The court began its opinion by determining whether the statements made by Isaacs to Officer McGee were testimonial. The analysis used by the court was set forth in Davis v. Washington, where the United States Supreme Court looked to the primary purpose of the interrogation and whether statements made by the declarant were intended to be used for criminal prosecution. When McGee arrived at the scene, he immediately approached Isaacs and asked one very specific question, “Who shot you?” This was a pointed question, designed only to learn the identity of the perpetrator. The court noted that, “[n]o such precautionary or remedial purpose can reasonably be attributed to McGee’s inquiry as demonstrated most prominently by the remainder of the conversation.” McGee informed Isaacs, “I don’t think you are going to make it” and repeatedly asked who shot him. These facts indicate that McGee was not trying to assist with an ongoing emergency, but rather to give Isaacs a final opportunity to disclose the identity of the assailants. After McGee learned the identity of the shooter, he sought to locate and secure evidence as well as find any witness to the crime.
While the United States Supreme Court recognized in Davis that initial inquiries made by police officers tend to produce non-testimonial statements, it explicitly acknowledged that statements ascertained at crime scene under certain circumstances are testimonial. McGee questioned Isaacs at the crime scene shortly after the shooting occurred but the court held that “the totality of the surrounding circumstances objectively indicates that McGee’s primary purpose was ‘to nail down the truth about past criminal events.’ ” McGee “intended to and did elicit statements that [in effect] ‘do precisely what a witness does on an examination [in court when he] “accuses” a perpetrator of a crime.’ ” Taking all relevant information into account, the court concluded that the statements made by Isaacs constituted testimonial hearsay.
B. Dying Declarations
Next, the court focused on whether or not the testimonial statement falls under an exception which may be invoked to admit these statements against the criminal defendant. Hearsay is generally inadmissible, subject to various exceptions including the dying declaration. The court focused on this exception since case law provides that “ ‘dying declarations are admissible on a trial for murder as to the fact of the homicide’ ” when the declarant is the victim.
The court recognized that the Supreme Court in Crawford did not clearly define the common-law hearsay exception of dying declarations. Instead of following federal precedent, the Appellate Division, Second Department joined the decision of other state courts and concluded that the Confrontation Clause “ ‘incorporates an exception for testimonial dying declarations.’ ” Although the appellant did not argue that the State Constitution is more protective than the Federal Constitution, the court applied New York law in the Clay decision since citizens are generally afforded more protection under the State Constitution.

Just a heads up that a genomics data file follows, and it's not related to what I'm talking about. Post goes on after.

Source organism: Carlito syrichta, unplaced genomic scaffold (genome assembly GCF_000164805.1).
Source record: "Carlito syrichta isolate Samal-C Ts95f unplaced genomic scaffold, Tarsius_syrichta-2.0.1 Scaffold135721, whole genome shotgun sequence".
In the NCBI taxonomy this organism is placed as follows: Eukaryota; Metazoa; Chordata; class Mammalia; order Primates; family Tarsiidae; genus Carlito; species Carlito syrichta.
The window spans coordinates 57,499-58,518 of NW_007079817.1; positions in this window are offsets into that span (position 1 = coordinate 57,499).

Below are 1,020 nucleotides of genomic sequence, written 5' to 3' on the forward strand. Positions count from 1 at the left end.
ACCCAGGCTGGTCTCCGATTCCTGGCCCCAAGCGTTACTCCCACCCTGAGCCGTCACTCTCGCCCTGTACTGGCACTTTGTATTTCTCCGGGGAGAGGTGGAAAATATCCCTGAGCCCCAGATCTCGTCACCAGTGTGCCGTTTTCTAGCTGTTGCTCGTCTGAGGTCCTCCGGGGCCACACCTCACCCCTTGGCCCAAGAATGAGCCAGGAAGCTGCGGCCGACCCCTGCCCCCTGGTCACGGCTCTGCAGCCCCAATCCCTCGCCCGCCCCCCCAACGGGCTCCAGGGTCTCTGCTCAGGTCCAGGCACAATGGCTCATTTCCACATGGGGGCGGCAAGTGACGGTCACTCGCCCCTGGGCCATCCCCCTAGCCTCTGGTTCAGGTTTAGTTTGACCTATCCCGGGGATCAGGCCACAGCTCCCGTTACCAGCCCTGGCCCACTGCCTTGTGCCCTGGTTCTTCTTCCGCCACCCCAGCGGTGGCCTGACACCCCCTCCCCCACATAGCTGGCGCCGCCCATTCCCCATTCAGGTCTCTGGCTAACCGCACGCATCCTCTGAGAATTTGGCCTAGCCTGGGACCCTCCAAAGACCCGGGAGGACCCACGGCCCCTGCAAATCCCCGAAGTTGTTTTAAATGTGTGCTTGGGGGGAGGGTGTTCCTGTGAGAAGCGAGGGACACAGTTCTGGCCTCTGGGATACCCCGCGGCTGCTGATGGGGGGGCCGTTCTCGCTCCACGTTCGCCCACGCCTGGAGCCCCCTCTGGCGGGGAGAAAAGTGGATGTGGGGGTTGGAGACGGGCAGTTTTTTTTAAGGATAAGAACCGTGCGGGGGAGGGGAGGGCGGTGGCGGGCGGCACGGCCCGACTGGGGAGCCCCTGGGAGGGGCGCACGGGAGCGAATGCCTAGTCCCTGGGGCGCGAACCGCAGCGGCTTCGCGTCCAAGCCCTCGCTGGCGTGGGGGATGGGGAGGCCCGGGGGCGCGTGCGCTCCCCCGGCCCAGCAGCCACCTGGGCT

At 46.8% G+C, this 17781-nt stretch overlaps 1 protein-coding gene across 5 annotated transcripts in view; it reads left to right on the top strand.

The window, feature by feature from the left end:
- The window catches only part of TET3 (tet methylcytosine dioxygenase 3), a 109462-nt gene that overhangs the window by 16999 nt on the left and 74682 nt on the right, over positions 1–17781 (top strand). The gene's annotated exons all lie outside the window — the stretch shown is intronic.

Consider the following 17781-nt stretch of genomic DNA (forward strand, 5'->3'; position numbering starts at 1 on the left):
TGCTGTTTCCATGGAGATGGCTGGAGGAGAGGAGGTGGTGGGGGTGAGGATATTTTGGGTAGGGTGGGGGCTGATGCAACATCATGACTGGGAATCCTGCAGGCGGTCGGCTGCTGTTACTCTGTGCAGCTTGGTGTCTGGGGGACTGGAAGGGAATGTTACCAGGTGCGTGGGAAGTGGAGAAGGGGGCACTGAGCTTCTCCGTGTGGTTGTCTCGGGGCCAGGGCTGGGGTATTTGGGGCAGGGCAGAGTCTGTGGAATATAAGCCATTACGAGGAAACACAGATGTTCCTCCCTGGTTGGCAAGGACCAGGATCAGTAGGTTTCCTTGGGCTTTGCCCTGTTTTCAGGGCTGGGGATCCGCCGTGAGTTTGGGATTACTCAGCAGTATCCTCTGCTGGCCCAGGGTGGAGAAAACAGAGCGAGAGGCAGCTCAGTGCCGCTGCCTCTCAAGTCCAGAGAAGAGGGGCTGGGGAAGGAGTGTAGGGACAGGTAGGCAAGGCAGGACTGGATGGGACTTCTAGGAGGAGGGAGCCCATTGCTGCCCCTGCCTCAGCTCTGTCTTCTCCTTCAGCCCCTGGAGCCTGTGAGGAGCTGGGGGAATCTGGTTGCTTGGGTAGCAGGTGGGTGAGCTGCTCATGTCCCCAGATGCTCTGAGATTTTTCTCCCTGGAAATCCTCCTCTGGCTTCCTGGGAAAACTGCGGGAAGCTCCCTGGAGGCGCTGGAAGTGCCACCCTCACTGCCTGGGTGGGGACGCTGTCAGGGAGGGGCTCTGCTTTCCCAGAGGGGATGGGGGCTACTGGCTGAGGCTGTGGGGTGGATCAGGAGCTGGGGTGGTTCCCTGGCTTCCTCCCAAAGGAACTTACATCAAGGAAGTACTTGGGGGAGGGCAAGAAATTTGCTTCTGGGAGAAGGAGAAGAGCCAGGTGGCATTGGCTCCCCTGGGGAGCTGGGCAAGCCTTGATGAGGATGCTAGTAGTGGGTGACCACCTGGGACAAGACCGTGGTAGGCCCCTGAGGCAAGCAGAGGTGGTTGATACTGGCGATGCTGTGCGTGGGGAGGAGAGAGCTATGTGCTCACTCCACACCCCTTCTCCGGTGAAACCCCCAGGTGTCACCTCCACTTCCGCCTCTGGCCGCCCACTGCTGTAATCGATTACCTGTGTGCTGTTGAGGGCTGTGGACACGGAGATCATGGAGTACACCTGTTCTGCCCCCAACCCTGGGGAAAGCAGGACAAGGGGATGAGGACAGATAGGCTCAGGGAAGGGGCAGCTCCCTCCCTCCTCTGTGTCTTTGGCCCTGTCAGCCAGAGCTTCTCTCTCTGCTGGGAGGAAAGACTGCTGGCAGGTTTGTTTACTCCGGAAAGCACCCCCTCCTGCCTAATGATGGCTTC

The court recognized that dying declarations are rooted in case law such as the New York Court of Appeals decision in People v. Bradley. A fair reading of case law indicates that “the ‘requisite state of mind of [the] declarant may be found from all circumstances surrounding the statement sought to be admitted,’ and the declarant need not have ‘actually expressed a certainty of impending death.’ ” The court recognized that several relevant factors should be considered to determine the state of mind of the declarant, including the condition of the declarant, the nature and the severity of the wound, and whether the objective actions are associated with an expectation of imminent death.
The court held the high standard that invokes dying declarations was satisfied in Clay since Isaacs made the statement under the hopeless expectation that death was near at hand. Isaacs was shot six times and the bullets entered through several vital organs as well as the spinal cord. The court concluded that Isaacs made these statements as his condition was declining. After Isaacs identified his assailant, he was unable to respond to subsequent inquiries due to the severe nature of his injuries. Taking all relevant circumstances into account, the court affirmed the district court’s decision to admit Isaacs’ statement to Officer McGee as a dying declaration.
A. The Sixth Amendment of the U.S. Constitution
The Sixth Amendment of the United States Constitution reads, in pertinent part, “[i]n all criminal prosecutions, the accused shall . . . be informed of the nature and cause of the accusation; to be confronted with the witnesses against him.” The right of confrontation mainly serves to secure the criminal defendant the opportunity of cross-examination. Allowing the opportunity for cross-examination is significant because it is universally recognized as a primary method for determining the truth. Most legal evidence containing oral testimony may only be admissible when the statements are subject to this stringent form of scrutiny.
As long as the declarant is a witness subject to cross-examination, “the Confrontation Clause is not violated by admitting the declarant’s out-of-court statements.” The witness is there to testify against the one accused of the crime and must “bear testimony.” Testimony is defined as a “solemn declaration or affirmation made for the purpose of establishing or proving some fact.” Under certain circumstances, testimony given by an out-of-court declarant may be admissible in a criminal proceeding. This balances the Confrontation Clause protection with the danger of admitting out-of-court statements into evidence.